The second meeting (4/25/10) of the Milwaukee-Madison Modern Quilt Guild was at the Ben Franklin in Oconomowoc, and was a workday for us. It was nice to be able to sit with such a diverse group of women and work on our various projects. There's a good variety of skill levels and experience in this group.

A lot of things were discussed, from developing a logo for our branch of the Guild, to sharing our skills with each other, schoolhouse style, to developing a site away from the Ning network, which has hosted most of the sites for the different MQG branches across the county. Our problem with Ning is that it's simply not user friendly and pretty clunky, and now there's talk of Ning no longer being free. In my opinion, it's simply not worth the monetary investment for the very basic options offered.

I've volunteered to help develop a logo for the branch, along with Sandi. I just have to sit down and brainstorm some ideas. Ideally, the logo will have a couple of different iterations: black and white, or grayscale, for basic (i.e., cheaper) printing purposes, and a full color design for web display and nicer print projects. I can also foresee a need to have a 'shortened' logo - one using simply the initials of the guild name, as well as one that encompasses the full guild name. So, okay, more than a couple of iterations! Really, I'll end up with between six and eight working logos, developed based on potential need.

I'm not particularly wowed by the logo created for the Modern Quilt Guild as a whole... It's geared solely toward web display, and would be very print unfriendly in a gray-scale.  The challenge here will be to transmit the idea of this being a quilt guild in a visual format that renders down to something smaller than the size of a standard American business card, while still retaining the idea of 'modern'. I mean, we are talking about quilting here!

I didn't get much done, but I did get something done! I finished my tote bag... sort of. Getting home, I realized that I should have put the straps on differently, for easier carrying. Then, when I was photographing it tonight, I discovered that I'd sewn a pin into one of the straps. Ah, well. Lessons for another bag! Sometime this week, I'll fix those two small things. I also got the pieces cut for a basket block.

Speaking of the Basket Blocks, Sandi has gotten Block 11 done. Yay! But 'boo' as well, as I'm no further along than I was, which is Block 5. I'm woefully behind in making blocks, as well as posting them. My apologies, dear readers.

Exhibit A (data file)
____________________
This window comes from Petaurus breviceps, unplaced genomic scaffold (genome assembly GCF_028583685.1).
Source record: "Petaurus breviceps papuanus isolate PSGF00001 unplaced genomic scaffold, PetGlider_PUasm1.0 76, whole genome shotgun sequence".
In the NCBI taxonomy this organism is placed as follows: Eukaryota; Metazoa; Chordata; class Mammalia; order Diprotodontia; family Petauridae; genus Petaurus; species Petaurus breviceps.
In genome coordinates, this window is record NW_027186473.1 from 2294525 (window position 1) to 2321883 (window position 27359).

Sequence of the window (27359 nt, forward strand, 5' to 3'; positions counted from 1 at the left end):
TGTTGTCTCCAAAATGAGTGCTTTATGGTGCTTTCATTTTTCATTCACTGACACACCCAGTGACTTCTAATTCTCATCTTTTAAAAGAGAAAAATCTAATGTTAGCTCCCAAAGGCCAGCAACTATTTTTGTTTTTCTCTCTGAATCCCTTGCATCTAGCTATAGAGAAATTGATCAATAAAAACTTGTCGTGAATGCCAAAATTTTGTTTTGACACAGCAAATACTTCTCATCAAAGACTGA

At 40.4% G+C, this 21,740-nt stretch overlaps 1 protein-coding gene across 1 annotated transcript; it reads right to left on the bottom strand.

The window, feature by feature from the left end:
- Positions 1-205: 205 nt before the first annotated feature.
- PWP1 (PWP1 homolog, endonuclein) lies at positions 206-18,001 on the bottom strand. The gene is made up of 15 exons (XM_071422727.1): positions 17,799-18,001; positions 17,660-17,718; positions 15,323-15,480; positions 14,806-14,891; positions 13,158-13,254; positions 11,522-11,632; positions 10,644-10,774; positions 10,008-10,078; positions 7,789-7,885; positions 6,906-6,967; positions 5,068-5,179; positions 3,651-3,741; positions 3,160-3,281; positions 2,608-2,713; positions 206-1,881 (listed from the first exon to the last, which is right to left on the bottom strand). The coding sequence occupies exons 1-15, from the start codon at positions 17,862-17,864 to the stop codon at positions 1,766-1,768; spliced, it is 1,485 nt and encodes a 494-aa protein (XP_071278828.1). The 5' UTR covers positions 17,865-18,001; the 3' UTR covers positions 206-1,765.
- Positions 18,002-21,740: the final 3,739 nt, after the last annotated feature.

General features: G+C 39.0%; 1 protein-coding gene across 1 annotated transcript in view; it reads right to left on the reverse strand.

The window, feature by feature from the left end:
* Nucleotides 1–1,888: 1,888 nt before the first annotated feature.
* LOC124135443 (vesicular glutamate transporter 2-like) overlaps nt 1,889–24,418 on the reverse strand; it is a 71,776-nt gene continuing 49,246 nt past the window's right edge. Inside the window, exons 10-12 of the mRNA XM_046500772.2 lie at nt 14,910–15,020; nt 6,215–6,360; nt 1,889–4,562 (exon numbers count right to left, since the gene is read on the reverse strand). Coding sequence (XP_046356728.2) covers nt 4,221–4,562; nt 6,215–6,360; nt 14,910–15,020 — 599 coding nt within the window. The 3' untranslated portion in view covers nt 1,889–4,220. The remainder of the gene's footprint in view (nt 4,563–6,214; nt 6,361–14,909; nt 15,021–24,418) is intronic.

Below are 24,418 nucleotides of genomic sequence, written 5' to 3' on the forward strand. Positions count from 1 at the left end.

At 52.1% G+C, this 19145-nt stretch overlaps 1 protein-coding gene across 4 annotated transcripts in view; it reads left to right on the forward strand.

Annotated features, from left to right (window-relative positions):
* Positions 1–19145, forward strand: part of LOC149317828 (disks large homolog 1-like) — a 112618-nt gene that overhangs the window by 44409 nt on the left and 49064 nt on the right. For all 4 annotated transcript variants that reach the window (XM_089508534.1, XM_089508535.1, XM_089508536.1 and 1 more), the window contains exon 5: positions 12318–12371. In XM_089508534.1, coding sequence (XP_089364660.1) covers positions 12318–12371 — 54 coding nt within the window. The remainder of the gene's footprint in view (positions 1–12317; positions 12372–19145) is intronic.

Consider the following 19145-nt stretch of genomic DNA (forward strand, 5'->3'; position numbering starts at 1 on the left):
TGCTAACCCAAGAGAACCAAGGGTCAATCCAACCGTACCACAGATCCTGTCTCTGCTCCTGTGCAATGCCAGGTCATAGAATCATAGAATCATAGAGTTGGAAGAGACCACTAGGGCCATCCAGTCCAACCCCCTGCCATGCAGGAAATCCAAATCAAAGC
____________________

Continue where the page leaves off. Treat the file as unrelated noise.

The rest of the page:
And for any of you that might go by the Ben Franklin in Oconomowoc and not pass through its doors, I urge you to stop and visit! The fabric section is just lovely, with quite a nice selection of quality fabrics of the bright and modern variety and a good variety of batiks. The management was kind enough to give us all 10% off coupons good for the day, which I used with shameless abandon.

Eclipse, how do I love thee? Let me count the ways! I am just totally in love with this fabric line, and bought quite a bit of it. That in itself is a statement, as I just don't normally buy whole fabric lines. I just can't get enough of this pure, mood-lifting yellow combined with black and gray. It's pretty without being too girly.

I also picked up a yard of Essentials II by StudioeFabrics. If you haven't taken a look at StudioeFabrics, go. Look. I'll wait.


Nice stuff, right? Okay, better than nice, gorgeous! They're a 'newer' fabric manufacturer, only a few years old, if I remember correctly.  And it's totally a sign of how much a logo geek I can be that I adore that lower-case, red 'e'!

I also picked up Elegance by Rosemary Lavin for Windham fabrics. Pretty, and motivated entirely by my ongoing obsession with black and white fabrics. I don't know why, but I'm totally enraptured by black and white fabrics at the moment. The difficulty is in finding quilting cottons in these two 'colors' that are unique.

This coming Saturday is Sandi's Family and Friends monthly quilting day. I'm scheduled to bring the main dish, which I'm looking forward to, because I might try something new. If I'm on the ball Saturday morning, I'll actually remember my camera and get some photos.